We began the day knowing that this was the penultimate day of our trip and the last day of missionary work. Jordan King, one of the two youngest members of the team was assigned to wake us up but I did not hear when he did. I believe I was in a deep sleep having only gone to bed 3 hours before. I was totally exhausted. My life-saving grace was the alarm clock on my blackberry which was set to alarm at 5:40 a.m. Even that I did not hear until 5 minutes later. Some may wonder why I went to bed so late but I was in a meeting very late that night and then I was blogging so that you could enjoy what we are doing.
Nevertheless, it was off to San Juan Bautista Episcopal Church, Bonao, after breakfast for the Eucharist, the last for this missionary trip. The readings were Acts 14:8-28, read by Dr. Pat Rowe King, the Psalm 33:12-22, read by Tom Ungleich, while Father Vicente read the Gospel from Matthew 28:16-20. I presided at the Eucharist, led extempore intercessory prayers, and preached a homily as I had done the previous mornings.
The Medical Team went to their fifth place for the week to treat 46 children. They had originally planned to spend half a day, but were not able to return to the apartment until 4:00 p.m. The clinic was held in a community center and the various stations of health care were divided into a wide open space.
I remained with the VBS Team for the Party they were organizing for 60 children who attended. It was a fun morning for the children, playing a number of games and receiving gifts. I also gave each child a blessing before they went home. The VBS staff – Maryella, Jordan, Matthew, Ron (who did not have any painting assignments today) and me concluded our work by 12:00 noon and decided to take the afternoon to shop. We proceeded the shopping by visiting the Medical Team at the clinic. On our way we passed by the Bonao Museum and Cultural Center. The it was off to shopping. We visited a few stores and supermarkets and bought a few items. There was only a small souvenir selection from which to choose.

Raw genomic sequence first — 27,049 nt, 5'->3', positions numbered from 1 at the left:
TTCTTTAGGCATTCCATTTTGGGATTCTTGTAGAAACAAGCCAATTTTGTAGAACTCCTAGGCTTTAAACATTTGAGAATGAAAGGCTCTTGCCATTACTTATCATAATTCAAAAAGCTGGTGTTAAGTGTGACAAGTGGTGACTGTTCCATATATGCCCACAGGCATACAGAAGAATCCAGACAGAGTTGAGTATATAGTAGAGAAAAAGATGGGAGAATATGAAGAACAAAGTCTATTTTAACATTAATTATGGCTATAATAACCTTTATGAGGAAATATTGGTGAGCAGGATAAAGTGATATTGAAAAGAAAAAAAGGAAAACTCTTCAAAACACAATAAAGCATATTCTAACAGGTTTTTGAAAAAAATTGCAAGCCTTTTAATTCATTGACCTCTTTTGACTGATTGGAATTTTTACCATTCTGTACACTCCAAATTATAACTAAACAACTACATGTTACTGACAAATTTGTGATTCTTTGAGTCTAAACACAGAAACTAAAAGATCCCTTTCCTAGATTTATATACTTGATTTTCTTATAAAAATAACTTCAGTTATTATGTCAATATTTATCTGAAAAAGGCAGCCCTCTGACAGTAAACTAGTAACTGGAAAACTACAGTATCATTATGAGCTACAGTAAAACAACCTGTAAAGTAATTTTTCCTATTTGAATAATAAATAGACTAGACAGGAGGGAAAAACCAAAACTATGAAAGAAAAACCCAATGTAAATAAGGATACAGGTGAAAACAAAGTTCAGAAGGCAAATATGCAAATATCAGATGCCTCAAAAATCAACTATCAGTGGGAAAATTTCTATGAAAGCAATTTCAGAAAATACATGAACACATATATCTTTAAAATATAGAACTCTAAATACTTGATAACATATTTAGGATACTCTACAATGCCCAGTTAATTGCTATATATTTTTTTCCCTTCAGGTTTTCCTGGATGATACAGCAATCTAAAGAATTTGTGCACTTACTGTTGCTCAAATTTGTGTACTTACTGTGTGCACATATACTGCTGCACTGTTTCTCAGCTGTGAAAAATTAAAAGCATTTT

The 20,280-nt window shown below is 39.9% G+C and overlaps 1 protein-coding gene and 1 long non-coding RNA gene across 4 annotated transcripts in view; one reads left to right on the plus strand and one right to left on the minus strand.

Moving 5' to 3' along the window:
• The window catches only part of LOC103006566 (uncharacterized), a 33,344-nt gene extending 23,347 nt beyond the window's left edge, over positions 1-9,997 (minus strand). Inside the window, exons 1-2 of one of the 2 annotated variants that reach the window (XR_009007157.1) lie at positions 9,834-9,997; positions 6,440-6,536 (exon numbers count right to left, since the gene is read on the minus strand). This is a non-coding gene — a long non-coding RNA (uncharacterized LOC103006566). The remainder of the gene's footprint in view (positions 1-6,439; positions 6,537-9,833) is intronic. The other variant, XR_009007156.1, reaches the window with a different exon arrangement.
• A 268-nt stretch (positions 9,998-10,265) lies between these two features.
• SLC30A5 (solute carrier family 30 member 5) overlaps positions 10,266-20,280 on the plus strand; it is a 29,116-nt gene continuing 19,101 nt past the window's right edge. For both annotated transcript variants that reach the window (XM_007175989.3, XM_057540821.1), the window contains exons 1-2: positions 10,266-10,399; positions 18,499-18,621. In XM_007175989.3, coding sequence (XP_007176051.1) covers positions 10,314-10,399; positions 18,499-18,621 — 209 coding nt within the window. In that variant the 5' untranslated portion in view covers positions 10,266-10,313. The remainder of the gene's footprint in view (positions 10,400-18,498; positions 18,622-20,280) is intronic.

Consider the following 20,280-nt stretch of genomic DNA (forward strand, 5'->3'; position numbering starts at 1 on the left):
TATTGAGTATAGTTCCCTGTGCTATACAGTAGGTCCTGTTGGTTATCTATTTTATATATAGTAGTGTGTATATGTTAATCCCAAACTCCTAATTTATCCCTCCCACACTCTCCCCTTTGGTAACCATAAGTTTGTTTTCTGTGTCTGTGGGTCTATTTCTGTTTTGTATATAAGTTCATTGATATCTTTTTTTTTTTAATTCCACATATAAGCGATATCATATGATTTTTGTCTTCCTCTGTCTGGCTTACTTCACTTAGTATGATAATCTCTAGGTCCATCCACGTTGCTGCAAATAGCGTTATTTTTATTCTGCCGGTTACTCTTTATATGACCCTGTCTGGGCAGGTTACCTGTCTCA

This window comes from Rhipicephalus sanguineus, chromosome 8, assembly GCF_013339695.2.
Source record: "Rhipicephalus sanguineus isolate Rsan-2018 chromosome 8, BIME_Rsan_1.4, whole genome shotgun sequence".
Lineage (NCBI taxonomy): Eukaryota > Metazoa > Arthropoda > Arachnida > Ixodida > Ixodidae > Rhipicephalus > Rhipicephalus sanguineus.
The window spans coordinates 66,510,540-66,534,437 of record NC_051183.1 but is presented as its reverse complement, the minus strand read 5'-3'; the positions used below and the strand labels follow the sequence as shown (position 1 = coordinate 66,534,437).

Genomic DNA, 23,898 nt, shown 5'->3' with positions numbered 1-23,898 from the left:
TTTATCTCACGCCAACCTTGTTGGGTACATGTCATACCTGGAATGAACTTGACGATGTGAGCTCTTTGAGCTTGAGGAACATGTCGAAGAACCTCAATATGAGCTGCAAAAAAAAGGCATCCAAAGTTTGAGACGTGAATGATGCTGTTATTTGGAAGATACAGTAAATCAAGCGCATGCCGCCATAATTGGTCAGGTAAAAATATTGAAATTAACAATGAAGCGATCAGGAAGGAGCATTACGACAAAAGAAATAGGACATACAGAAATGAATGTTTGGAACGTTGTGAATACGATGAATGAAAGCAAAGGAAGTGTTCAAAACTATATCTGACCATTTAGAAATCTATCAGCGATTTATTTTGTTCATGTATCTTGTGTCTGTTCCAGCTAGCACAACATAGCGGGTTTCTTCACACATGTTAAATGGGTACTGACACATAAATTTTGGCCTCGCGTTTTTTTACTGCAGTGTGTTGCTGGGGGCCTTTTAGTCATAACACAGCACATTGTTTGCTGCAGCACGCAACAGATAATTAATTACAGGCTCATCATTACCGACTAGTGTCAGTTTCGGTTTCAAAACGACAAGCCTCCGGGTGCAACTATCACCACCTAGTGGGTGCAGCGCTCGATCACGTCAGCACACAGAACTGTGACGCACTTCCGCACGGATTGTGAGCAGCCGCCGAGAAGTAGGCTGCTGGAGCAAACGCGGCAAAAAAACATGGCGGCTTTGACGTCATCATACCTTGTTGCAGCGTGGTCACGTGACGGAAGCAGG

After returning from shopping, we attended a dinner party at Fr. Vicente and Nancy’s invitation. The party, which was held at their home, was an opportunity for us to have a light moment and to let our hair down, those who have hair. We had a fantastic evening with delicious food, wonderful company, and beautiful Spanish music to which we danced the night away. It was also an opportunity to exchange gifts. Father Vicente and his wife gave each member of the team a gift. I received a nice plaque while the other members received a souvenir mug. Other gifts were given by our friends of San Juan Bautista Church and a picture was presented to me on behalf of all the missionaries. We also gave cards and gifts to all persons who made our mission trip and blessing that it was. We also presented Father Vicente with a gift for the church and another gift for him and his family.
Please let me to make two observations about road and traffic in the Dominican Republic and particularly in the town of Bonao. The first is that I did not realize until today that in the heart of Bonao there are very few stop (“Pare”) signs and stop lights. The way in which the streets are built there is a dip or gutter where the north-south and the east-west streets meet. The dip or gutter causes the driver to have to slow down considerably or to stop, if not one’s car can be damaged severely. Another observation about traffic is that although Dominicans drive on the right side of the street, drivers would turn left or go straight through red stop lights. It’s amazing! It’s the norm although I they are not to do so. Just shows how different all countries are. In addition, in spite of the way most people ride or drive in Bonao, I did not see an accident during our visit. I found that pretty incredible based on how the people drive.
Well, tomorrow will be a sad day for many persons, but as the saying goes “all good things must come to an end.” It will be back to the real world and our daily lifestyle when we reach the United States.
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